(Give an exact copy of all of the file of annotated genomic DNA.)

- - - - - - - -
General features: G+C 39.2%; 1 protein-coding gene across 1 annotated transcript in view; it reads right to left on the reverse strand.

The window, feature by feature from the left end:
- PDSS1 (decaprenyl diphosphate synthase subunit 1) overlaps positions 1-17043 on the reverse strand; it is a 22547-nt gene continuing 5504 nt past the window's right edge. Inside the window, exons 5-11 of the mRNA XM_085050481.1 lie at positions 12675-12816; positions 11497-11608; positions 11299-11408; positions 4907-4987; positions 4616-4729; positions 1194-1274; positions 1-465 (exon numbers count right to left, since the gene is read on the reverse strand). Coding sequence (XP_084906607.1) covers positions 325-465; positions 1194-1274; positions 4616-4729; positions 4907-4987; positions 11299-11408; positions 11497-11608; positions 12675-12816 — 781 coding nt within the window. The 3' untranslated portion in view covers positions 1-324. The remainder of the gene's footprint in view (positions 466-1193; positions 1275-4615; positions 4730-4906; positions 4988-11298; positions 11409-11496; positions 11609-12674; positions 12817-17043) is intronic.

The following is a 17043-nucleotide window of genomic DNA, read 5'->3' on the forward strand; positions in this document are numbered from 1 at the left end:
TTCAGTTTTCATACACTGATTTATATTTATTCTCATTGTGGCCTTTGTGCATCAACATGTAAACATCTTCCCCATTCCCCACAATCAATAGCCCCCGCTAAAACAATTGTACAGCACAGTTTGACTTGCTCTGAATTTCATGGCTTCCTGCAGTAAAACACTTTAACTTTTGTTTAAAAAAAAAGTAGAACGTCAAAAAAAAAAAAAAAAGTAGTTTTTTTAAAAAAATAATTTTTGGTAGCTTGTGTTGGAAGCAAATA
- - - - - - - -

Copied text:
General features: G+C 39.2%; 1 protein-coding gene across 1 annotated transcript in view; it reads right to left on the reverse strand.

The window, feature by feature from the left end:
- PDSS1 (decaprenyl diphosphate synthase subunit 1) overlaps positions 1-17043 on the reverse strand; it is a 22547-nt gene continuing 5504 nt past the window's right edge. Inside the window, exons 5-11 of the mRNA XM_085050481.1 lie at positions 12675-12816; positions 11497-11608; positions 11299-11408; positions 4907-4987; positions 4616-4729; positions 1194-1274; positions 1-465 (exon numbers count right to left, since the gene is read on the reverse strand). Coding sequence (XP_084906607.1) covers positions 325-465; positions 1194-1274; positions 4616-4729; positions 4907-4987; positions 11299-11408; positions 11497-11608; positions 12675-12816 — 781 coding nt within the window. The 3' untranslated portion in view covers positions 1-324. The remainder of the gene's footprint in view (positions 466-1193; positions 1275-4615; positions 4730-4906; positions 4988-11298; positions 11409-11496; positions 11609-12674; positions 12817-17043) is intronic.

The following is a 17043-nucleotide window of genomic DNA, read 5'->3' on the forward strand; positions in this document are numbered from 1 at the left end:
TTCAGTTTTCATACACTGATTTATATTTATTCTCATTGTGGCCTTTGTGCATCAACATGTAAACATCTTCCCCATTCCCCACAATCAATAGCCCCCGCTAAAACAATTGTACAGCACAGTTTGACTTGCTCTGAATTTCATGGCTTCCTGCAGTAAAACACTTTAACTTTTGTTTAAAAAAAAAGTAGAACGTCAAAAAAAAAAAAAAAAGTAGTTTTTTTAAAAAAATAATTTTTGGTAGCTTGTGTTGGAAGCAAATA